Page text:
She worked on mastering the hand & arm gestures with large brushed marks in black paint on white canvas. A very hard way of painting as just one or two large marks had to be completely acceptable to herself, and needing a lot of peace of mind and well being with the large white canvas surface which incidentally could be ruined in a second, costing a bit too.
- Jasper Vaughan
‘abstraction’ as such which she viewed as overly mathematical and out of tune with the truth of the landscape she experienced. She sought to work with a more organic form of abstraction, and to re-evaluate the role of ‘time’ in her work, studying Jung’s theories of ‘synchronicity’ as meaningful coincidence and the relativity of psychic time.
Benveniste began to create a series of works in which the line meets poetry. Sensual and calligraphic, these monochrome works present an idea of abstraction that challenges the traditional canon, alluding to landscape through a process which Benveniste felt to be more organic and alive. She achieved these abstractions through a continued and systematic sketch of a single scene or concept.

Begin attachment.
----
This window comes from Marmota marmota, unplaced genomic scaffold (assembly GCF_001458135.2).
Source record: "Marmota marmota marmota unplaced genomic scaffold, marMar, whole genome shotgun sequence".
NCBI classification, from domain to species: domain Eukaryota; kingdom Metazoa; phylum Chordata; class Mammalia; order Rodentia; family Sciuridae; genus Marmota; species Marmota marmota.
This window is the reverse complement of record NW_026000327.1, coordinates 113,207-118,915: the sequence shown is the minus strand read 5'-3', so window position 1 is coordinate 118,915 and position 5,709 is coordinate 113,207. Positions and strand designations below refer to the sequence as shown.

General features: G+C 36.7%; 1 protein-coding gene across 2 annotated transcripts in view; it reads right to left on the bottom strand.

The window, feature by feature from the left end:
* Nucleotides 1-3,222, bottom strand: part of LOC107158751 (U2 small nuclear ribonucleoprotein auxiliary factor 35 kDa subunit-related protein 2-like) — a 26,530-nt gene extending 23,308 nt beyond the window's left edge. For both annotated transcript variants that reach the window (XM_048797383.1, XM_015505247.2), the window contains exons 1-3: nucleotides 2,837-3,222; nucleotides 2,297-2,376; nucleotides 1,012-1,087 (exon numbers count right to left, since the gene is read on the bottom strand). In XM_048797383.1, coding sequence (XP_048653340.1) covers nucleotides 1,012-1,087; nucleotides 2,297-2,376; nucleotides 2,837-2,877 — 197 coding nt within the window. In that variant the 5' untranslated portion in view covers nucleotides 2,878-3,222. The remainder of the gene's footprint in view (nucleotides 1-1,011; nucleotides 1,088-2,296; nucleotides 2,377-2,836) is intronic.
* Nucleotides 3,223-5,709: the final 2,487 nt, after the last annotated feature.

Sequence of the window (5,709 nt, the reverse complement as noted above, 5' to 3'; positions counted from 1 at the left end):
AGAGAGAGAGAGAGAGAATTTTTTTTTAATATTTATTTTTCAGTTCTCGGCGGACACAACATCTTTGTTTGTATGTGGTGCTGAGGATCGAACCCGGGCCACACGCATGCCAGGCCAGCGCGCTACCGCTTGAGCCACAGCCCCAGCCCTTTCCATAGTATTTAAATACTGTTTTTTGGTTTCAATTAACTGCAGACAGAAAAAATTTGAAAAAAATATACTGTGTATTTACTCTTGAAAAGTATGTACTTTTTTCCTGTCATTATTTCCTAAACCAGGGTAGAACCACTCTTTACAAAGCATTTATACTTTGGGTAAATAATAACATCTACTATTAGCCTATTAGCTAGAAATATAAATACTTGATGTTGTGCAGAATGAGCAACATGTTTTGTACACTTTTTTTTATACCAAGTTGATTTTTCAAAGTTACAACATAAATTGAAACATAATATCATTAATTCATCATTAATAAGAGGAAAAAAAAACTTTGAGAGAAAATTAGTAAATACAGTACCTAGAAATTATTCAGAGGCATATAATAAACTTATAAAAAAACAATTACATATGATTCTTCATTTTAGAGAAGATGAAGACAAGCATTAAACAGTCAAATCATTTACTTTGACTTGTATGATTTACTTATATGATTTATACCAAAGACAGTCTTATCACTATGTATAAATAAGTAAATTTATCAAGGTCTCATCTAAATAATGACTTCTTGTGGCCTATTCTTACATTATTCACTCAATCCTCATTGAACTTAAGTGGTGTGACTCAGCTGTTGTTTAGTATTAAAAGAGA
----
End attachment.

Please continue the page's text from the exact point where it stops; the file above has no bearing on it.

Benveniste would repeatedly draw her subject using a process of successive abstraction in order to deconstruct and overcome mimetic form, being careful not to treat this exercise as a form of reduction, but instead focusing on the poetry within and between. She sought to paint the raw energy of her subject matter as idea, as concept, by reaching into liminal, non-material space, exploiting chance and accident as part of her imaginative manipulation of paint.
Drawing was essential to Benveniste’s compositional technique and process in painting. She took inspiration from Klee, of whom she often spoke, allowing the pencil to wander and flow until becoming one with the line. The artist was principally concerned to draw negative space. Benveniste interpreted positive space to be subordinate. It would follow once negative space was comprehended.
When speaking with her students, she would encourage them to view a piece of furniture and then imagine the piece vanish, leaving only the surrounding negative space. It is this negative space she would encourage them to then paint. Benveniste sought to push the line to its limits.